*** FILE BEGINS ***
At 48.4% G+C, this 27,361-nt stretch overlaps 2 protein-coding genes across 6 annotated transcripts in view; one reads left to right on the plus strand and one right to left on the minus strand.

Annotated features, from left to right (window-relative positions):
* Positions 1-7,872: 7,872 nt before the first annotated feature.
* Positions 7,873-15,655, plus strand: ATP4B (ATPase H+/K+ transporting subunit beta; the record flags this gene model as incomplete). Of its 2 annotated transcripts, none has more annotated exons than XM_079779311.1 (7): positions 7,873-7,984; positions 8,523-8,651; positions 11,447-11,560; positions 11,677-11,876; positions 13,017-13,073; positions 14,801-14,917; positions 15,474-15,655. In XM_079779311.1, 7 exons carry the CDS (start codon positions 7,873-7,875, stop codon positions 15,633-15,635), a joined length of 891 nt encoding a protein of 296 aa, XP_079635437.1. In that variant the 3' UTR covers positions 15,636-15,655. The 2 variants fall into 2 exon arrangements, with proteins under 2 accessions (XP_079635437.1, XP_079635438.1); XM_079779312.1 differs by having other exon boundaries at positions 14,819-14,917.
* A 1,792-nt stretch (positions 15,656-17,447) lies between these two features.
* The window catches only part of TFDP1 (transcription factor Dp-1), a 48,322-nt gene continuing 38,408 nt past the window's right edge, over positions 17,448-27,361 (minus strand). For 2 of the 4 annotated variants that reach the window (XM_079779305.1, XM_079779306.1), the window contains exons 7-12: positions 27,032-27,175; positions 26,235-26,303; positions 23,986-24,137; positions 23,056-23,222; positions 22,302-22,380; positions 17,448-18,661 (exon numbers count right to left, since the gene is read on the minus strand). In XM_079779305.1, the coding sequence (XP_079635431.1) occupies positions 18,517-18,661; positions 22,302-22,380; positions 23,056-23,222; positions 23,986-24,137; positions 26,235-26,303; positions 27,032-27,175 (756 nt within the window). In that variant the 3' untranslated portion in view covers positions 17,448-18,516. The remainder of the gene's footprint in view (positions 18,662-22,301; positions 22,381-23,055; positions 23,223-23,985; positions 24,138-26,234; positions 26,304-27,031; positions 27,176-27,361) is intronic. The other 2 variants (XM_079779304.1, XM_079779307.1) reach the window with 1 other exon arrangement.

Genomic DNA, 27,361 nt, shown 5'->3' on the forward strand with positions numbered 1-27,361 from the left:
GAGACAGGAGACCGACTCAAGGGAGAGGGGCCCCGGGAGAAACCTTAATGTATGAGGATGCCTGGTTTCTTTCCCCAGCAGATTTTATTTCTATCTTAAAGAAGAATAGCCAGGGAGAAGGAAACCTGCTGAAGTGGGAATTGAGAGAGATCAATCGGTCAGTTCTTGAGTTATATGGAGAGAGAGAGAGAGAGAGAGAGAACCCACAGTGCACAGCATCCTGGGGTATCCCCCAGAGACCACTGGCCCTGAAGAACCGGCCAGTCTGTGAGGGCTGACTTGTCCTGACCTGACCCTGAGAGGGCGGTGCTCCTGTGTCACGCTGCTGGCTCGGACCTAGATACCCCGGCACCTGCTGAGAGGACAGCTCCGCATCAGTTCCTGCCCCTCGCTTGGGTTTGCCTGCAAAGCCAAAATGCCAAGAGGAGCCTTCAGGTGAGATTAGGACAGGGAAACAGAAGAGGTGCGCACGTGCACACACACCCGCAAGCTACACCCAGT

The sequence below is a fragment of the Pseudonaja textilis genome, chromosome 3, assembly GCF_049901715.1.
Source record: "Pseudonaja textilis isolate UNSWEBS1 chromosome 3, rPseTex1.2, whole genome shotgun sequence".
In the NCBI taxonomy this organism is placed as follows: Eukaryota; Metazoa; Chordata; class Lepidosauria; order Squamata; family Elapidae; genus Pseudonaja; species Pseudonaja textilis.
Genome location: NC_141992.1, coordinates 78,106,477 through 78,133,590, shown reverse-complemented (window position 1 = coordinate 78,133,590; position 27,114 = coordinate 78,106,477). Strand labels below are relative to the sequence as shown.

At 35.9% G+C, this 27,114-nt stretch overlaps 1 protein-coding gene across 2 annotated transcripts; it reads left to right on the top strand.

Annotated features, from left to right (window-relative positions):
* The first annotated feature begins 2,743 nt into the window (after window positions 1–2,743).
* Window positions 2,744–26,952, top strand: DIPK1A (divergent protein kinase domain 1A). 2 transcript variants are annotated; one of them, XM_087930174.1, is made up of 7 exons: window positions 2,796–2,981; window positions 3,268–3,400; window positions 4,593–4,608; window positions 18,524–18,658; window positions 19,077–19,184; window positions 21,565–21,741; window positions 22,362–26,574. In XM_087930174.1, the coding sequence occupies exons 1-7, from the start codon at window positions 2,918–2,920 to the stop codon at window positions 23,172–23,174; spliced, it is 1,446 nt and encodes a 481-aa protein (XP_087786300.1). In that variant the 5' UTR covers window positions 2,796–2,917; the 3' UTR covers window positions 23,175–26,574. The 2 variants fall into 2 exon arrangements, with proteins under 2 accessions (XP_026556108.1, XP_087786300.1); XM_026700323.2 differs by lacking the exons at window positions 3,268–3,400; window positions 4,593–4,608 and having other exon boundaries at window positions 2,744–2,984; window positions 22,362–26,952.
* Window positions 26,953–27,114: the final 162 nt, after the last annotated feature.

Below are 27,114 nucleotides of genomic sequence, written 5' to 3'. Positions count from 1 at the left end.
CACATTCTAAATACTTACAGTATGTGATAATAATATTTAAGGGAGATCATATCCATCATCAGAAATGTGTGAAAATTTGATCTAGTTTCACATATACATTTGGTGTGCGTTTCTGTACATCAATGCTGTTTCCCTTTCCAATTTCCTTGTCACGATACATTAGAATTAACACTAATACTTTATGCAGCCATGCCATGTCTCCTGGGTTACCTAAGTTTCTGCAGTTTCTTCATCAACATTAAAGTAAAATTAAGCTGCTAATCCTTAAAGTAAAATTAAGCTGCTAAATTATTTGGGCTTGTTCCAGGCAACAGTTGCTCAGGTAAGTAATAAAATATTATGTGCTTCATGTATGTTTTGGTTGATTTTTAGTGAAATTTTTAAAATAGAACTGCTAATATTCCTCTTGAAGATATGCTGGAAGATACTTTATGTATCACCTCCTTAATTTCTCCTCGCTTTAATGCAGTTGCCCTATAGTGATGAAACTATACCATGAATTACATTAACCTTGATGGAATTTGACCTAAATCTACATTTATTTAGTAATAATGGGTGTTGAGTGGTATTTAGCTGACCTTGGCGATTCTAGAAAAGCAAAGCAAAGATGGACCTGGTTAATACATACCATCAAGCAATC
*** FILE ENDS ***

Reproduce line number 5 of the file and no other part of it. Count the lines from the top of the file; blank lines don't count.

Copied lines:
* A 1,792-nt stretch (positions 15,656-17,447) lies between these two features.